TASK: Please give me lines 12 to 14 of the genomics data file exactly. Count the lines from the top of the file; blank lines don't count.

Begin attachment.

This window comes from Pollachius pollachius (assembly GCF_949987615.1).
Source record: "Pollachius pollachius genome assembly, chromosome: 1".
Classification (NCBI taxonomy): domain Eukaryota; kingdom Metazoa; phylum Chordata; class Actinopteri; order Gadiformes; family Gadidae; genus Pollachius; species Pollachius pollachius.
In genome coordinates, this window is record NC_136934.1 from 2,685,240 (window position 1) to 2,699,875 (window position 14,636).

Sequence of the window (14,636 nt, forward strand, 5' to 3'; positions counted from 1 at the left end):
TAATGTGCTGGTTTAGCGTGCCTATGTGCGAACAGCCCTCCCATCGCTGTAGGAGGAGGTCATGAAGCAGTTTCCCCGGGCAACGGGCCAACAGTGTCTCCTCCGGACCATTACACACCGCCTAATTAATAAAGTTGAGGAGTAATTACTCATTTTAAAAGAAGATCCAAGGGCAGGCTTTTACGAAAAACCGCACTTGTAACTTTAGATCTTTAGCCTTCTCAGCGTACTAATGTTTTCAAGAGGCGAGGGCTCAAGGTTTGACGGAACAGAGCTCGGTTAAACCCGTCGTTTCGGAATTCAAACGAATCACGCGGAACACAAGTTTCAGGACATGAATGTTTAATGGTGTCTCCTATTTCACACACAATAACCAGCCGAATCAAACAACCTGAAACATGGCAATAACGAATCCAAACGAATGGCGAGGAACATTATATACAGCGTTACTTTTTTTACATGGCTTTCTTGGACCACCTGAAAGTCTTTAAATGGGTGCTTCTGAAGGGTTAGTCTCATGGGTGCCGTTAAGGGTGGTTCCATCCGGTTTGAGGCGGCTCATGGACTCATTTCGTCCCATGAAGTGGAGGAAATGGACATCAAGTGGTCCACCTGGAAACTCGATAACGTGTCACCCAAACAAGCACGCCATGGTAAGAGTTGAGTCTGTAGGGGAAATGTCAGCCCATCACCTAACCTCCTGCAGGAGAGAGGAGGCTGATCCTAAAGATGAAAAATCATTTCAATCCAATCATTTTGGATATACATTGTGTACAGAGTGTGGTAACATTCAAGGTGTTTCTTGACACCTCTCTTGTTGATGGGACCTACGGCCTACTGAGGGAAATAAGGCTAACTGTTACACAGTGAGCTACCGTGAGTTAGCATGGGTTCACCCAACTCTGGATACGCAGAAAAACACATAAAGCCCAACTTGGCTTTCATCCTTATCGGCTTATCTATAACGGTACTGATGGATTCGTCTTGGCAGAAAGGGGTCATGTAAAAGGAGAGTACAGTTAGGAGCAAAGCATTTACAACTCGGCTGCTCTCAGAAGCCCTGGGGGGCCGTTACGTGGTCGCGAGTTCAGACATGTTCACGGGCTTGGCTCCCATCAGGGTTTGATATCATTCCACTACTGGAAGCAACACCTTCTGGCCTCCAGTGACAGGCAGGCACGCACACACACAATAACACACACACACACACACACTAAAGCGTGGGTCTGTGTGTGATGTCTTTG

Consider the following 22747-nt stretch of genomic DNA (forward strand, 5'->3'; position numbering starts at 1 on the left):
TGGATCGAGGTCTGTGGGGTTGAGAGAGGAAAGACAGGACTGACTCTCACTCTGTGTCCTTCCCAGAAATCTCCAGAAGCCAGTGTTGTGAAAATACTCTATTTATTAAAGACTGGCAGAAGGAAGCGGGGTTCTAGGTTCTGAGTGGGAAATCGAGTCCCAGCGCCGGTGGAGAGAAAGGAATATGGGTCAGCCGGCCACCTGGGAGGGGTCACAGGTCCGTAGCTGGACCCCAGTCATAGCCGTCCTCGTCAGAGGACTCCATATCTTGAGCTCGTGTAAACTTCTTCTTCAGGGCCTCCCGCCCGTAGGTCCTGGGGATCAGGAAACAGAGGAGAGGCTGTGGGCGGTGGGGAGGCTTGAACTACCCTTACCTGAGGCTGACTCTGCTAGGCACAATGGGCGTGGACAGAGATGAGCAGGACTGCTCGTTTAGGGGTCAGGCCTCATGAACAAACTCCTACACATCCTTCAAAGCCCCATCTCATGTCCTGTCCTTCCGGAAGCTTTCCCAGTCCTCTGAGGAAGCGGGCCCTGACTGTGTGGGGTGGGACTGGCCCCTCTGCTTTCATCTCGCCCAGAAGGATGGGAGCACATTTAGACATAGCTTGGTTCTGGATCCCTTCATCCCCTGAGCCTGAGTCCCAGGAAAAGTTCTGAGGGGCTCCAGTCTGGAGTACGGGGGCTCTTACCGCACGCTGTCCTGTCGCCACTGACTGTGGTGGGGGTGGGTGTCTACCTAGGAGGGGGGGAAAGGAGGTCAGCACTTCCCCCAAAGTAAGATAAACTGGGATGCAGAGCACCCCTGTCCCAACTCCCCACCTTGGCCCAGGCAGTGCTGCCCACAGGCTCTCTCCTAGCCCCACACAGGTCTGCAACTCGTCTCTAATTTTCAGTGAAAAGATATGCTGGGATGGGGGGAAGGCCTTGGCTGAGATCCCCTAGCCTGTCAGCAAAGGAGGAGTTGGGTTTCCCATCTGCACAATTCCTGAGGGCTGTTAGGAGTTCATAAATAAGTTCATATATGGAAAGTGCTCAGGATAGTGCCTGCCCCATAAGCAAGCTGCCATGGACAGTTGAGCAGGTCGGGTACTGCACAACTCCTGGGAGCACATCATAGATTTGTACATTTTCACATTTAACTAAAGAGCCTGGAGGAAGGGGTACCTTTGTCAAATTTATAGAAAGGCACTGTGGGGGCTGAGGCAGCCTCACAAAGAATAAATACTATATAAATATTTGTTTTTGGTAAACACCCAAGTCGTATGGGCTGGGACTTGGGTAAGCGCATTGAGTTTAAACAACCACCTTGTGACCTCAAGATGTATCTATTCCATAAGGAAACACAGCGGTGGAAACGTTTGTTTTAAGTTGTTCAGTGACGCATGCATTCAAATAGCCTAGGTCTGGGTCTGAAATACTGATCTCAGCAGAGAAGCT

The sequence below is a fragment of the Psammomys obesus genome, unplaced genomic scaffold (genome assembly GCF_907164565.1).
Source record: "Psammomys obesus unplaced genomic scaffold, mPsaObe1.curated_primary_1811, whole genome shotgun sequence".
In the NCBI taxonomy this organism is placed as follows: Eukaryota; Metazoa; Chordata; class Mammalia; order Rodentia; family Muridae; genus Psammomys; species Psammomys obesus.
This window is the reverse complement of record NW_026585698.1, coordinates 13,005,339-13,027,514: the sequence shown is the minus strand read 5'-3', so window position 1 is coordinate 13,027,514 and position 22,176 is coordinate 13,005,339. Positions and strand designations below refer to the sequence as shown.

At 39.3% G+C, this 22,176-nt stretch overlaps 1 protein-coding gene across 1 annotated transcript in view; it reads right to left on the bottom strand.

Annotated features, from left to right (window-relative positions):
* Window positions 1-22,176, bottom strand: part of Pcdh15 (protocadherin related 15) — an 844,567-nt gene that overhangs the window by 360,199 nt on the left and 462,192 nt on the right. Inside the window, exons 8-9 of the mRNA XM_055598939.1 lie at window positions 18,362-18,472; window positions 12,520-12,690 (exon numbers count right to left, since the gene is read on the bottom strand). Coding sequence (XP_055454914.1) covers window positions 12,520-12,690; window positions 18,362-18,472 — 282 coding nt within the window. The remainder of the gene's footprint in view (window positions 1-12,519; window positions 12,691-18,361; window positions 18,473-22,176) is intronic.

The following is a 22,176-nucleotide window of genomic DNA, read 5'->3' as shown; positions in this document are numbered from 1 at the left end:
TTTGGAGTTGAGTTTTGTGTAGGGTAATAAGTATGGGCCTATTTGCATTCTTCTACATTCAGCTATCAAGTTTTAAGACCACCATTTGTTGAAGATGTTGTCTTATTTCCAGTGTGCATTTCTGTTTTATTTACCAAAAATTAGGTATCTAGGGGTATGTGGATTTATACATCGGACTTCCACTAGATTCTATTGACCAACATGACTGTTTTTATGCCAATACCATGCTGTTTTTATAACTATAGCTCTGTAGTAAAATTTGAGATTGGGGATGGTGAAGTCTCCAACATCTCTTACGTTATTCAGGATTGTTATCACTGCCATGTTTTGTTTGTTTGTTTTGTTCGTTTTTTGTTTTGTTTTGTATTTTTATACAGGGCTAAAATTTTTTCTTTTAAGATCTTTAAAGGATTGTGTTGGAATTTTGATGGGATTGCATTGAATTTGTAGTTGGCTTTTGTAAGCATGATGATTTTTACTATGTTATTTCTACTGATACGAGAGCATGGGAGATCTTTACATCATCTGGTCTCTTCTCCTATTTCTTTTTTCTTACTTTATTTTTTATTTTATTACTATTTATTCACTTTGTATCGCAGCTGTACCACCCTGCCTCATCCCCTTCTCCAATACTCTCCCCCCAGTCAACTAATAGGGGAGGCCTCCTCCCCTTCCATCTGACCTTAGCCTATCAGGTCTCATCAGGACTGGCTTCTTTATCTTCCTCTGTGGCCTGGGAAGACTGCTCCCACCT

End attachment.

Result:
This window is the reverse complement of record NW_026585698.1, coordinates 13,005,339-13,027,514: the sequence shown is the minus strand read 5'-3', so window position 1 is coordinate 13,027,514 and position 22,176 is coordinate 13,005,339. Positions and strand designations below refer to the sequence as shown.

At 39.3% G+C, this 22,176-nt stretch overlaps 1 protein-coding gene across 1 annotated transcript in view; it reads right to left on the bottom strand.

Annotated features, from left to right (window-relative positions):